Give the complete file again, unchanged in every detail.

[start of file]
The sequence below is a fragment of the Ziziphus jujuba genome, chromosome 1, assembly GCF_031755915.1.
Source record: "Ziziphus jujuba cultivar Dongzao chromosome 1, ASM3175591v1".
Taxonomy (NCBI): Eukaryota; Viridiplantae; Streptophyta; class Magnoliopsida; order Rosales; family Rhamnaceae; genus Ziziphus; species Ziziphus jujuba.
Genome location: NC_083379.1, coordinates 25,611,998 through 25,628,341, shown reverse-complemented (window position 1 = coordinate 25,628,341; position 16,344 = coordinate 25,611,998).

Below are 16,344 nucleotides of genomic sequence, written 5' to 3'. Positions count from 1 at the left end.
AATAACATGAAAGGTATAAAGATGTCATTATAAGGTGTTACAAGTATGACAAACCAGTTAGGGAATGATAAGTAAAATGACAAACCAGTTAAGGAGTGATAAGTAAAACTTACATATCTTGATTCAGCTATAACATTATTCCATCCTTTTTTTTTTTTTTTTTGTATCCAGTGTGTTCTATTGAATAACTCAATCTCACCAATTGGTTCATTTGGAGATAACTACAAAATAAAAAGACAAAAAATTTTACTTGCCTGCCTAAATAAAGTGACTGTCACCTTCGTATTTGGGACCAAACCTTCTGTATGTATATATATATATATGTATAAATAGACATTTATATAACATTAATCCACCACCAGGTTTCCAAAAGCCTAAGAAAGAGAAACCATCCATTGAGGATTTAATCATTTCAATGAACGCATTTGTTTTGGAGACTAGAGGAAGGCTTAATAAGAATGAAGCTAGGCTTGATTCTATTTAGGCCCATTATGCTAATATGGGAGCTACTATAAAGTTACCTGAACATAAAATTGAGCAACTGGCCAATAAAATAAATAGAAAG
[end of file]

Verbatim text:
The sequence below is a fragment of the Ziziphus jujuba genome, chromosome 1, assembly GCF_031755915.1.
Source record: "Ziziphus jujuba cultivar Dongzao chromosome 1, ASM3175591v1".
Taxonomy (NCBI): Eukaryota; Viridiplantae; Streptophyta; class Magnoliopsida; order Rosales; family Rhamnaceae; genus Ziziphus; species Ziziphus jujuba.
Genome location: NC_083379.1, coordinates 25,611,998 through 25,628,341, shown reverse-complemented (window position 1 = coordinate 25,628,341; position 16,344 = coordinate 25,611,998).

Below are 16,344 nucleotides of genomic sequence, written 5' to 3'. Positions count from 1 at the left end.
AATAACATGAAAGGTATAAAGATGTCATTATAAGGTGTTACAAGTATGACAAACCAGTTAGGGAATGATAAGTAAAATGACAAACCAGTTAAGGAGTGATAAGTAAAACTTACATATCTTGATTCAGCTATAACATTATTCCATCCTTTTTTTTTTTTTTTTTGTATCCAGTGTGTTCTATTGAATAACTCAATCTCACCAATTGGTTCATTTGGAGATAACTACAAAATAAAAAGACAAAAAATTTTACTTGCCTGCCTAAATAAAGTGACTGTCACCTTCGTATTTGGGACCAAACCTTCTGTATGTATATATATATATATGTATAAATAGACATTTATATAACATTAATCCACCACCAGGTTTCCAAAAGCCTAAGAAAGAGAAACCATCCATTGAGGATTTAATCATTTCAATGAACGCATTTGTTTTGGAGACTAGAGGAAGGCTTAATAAGAATGAAGCTAGGCTTGATTCTATTTAGGCCCATTATGCTAATATGGGAGCTACTATAAAGTTACCTGAACATAAAATTGAGCAACTGGCCAATAAAATAAATAGAAAG